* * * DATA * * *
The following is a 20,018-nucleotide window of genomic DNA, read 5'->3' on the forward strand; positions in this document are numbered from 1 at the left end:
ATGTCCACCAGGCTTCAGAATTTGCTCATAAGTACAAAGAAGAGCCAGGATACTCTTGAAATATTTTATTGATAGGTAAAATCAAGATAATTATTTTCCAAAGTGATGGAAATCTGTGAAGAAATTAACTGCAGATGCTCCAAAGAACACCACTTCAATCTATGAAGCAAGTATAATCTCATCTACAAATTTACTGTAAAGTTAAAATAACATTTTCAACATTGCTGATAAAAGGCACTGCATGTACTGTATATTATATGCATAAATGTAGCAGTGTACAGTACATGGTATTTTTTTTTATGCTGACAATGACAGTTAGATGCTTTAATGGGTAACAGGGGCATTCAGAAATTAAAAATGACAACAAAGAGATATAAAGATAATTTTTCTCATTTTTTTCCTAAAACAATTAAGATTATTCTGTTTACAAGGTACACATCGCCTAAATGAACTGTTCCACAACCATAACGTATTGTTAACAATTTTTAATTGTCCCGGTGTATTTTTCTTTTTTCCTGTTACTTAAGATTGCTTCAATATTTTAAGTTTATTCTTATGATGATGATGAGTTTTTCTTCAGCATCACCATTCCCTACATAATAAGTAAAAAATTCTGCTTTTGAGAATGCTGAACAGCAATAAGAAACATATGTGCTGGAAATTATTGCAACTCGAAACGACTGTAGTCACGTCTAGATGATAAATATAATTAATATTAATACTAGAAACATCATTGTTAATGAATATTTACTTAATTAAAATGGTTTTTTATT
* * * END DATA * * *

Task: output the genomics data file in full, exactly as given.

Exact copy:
The following is a 20,018-nucleotide window of genomic DNA, read 5'->3' on the forward strand; positions in this document are numbered from 1 at the left end:
ATGTCCACCAGGCTTCAGAATTTGCTCATAAGTACAAAGAAGAGCCAGGATACTCTTGAAATATTTTATTGATAGGTAAAATCAAGATAATTATTTTCCAAAGTGATGGAAATCTGTGAAGAAATTAACTGCAGATGCTCCAAAGAACACCACTTCAATCTATGAAGCAAGTATAATCTCATCTACAAATTTACTGTAAAGTTAAAATAACATTTTCAACATTGCTGATAAAAGGCACTGCATGTACTGTATATTATATGCATAAATGTAGCAGTGTACAGTACATGGTATTTTTTTTTATGCTGACAATGACAGTTAGATGCTTTAATGGGTAACAGGGGCATTCAGAAATTAAAAATGACAACAAAGAGATATAAAGATAATTTTTCTCATTTTTTTCCTAAAACAATTAAGATTATTCTGTTTACAAGGTACACATCGCCTAAATGAACTGTTCCACAACCATAACGTATTGTTAACAATTTTTAATTGTCCCGGTGTATTTTTCTTTTTTCCTGTTACTTAAGATTGCTTCAATATTTTAAGTTTATTCTTATGATGATGATGAGTTTTTCTTCAGCATCACCATTCCCTACATAATAAGTAAAAAATTCTGCTTTTGAGAATGCTGAACAGCAATAAGAAACATATGTGCTGGAAATTATTGCAACTCGAAACGACTGTAGTCACGTCTAGATGATAAATATAATTAATATTAATACTAGAAACATCATTGTTAATGAATATTTACTTAATTAAAATGGTTTTTTATT